How to Select Your Martial Arts and Self Defense Equipment
The most common place to buy martial arts or self defense equipment is in the local dojo. Most dojos, training centers, etc., have a small store where you can buy or order the martial arts or self defense equipment you need for your practice.
Choosing a Self Defense / Martial Arts School: A Parents Guide
"Daddy, I want to take Karate!"
British Aikido Board National Nepotism Seminar
For many years The British Aikido Board (BAB) have shown no interest whatsoever in the true history of British Aikido, to be fair to the BAB, they have shown a great deal of interest and support for the false history of British Aikido for which they have now publicly apologised, the apology by the chairman Mr Vincent Sumpter can be viewed on www.geocities.com/britishaikido.
Most people have only been exposed to John Styers work through the book "Cold Steel".
Learning the Modern Dynamics of Judo
You may have the erroneous idea that force is not necessary in judo, especially when you see a sixty-year-old instructor throwing many young- and strong men seemingly without effort. Dynamics, however, denies this illusion. A body begins to move only when an external force works on it, as will be explained later. A human body is a physical entity. Therefore, if you want to break your opponent's posture and make him fall down or hold him down on the mat;, you must apply the proper force to him.
Im Soooo Confused...
I was going to write about the BASICS of "practical unarmed combat". Things like a solid and productive core of strength training, development of real speed and power. Body conditioning and toughening, Stamina. A "never say die" iron will. You know "esoteric" stuff like that.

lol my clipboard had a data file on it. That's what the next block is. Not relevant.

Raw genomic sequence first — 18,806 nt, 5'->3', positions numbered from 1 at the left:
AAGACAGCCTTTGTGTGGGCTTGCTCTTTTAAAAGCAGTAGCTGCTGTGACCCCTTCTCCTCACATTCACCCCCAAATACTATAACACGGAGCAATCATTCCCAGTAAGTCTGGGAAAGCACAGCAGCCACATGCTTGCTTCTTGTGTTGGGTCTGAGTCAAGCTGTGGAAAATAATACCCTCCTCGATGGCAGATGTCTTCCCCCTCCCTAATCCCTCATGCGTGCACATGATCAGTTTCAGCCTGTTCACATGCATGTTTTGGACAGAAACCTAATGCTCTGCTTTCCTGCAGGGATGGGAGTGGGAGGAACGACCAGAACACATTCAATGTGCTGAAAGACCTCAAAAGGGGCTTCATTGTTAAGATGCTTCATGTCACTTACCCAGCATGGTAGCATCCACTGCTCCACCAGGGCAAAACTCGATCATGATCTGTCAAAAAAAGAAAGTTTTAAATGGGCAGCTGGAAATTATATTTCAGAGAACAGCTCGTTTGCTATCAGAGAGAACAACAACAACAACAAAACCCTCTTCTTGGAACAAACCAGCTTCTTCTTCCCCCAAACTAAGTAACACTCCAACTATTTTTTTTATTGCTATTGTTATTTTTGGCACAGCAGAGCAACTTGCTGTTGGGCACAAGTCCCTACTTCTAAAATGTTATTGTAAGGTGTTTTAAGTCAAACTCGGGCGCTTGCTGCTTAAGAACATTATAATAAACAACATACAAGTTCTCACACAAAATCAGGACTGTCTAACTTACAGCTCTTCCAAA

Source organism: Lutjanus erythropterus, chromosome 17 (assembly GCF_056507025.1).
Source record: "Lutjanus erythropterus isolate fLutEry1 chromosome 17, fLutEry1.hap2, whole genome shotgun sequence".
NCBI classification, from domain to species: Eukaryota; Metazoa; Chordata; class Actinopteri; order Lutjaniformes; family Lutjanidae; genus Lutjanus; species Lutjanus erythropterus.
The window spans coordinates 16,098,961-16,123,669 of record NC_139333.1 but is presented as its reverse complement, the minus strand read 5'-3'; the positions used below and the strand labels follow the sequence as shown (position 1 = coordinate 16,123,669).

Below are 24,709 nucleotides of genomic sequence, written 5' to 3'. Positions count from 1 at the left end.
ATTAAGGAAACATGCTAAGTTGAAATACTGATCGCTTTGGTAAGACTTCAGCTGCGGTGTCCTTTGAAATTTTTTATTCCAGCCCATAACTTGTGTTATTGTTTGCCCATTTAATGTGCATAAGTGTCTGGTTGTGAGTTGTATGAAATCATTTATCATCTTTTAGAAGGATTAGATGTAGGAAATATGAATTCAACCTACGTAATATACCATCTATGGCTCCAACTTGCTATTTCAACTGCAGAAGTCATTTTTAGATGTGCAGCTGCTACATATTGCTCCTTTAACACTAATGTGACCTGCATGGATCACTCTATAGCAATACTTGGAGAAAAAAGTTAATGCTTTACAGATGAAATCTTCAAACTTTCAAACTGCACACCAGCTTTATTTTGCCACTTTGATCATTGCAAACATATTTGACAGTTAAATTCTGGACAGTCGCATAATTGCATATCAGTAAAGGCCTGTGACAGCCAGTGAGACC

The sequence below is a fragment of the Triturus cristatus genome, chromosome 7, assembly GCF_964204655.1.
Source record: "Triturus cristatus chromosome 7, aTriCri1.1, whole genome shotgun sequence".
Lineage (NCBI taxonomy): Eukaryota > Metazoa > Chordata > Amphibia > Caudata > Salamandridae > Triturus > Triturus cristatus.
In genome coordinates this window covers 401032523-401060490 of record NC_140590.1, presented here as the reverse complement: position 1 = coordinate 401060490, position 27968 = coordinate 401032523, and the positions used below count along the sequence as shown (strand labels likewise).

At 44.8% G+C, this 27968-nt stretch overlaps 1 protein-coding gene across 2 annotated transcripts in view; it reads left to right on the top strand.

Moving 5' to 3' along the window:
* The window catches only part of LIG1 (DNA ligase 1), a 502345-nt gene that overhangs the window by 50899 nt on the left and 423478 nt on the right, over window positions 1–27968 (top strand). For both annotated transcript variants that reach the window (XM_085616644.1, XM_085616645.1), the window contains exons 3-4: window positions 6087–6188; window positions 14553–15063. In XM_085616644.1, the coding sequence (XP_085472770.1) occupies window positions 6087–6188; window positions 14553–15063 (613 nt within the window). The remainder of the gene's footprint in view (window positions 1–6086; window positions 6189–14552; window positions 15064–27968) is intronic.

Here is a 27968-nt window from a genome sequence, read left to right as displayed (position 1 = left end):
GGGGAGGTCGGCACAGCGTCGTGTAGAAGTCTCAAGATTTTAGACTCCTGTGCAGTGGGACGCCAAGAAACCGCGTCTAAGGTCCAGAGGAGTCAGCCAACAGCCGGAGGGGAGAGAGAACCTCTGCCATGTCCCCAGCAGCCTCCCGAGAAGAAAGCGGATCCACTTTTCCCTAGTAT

Are You Frustrated Yet?
I was talking to a parent recently and they told me that their son was not going to compete in wrestling because they were afraid they would get frustrated when he lost. The parent felt the child was far too sensitive to handle the frustration of failure and may get 'burnt out'. My response was, "What will they do when they get frustrated in life?" What happens when that kid has got to suck it up and go forward when it REALLY counts? Being a new parent, my daughter is 2 and I have another on the way, I only want the best for my child. What parent doesn't? It's obvious this parent I mentioned loves their child, but that's not the issue. The issue is what's best for everyone involved. What this child is being taught is to quit when things get tough. In an effort to protect the child, the parent winds up doing a disservice to the child. The result is undermining the ultimate goal- the training of the child.
Have No Misconceptions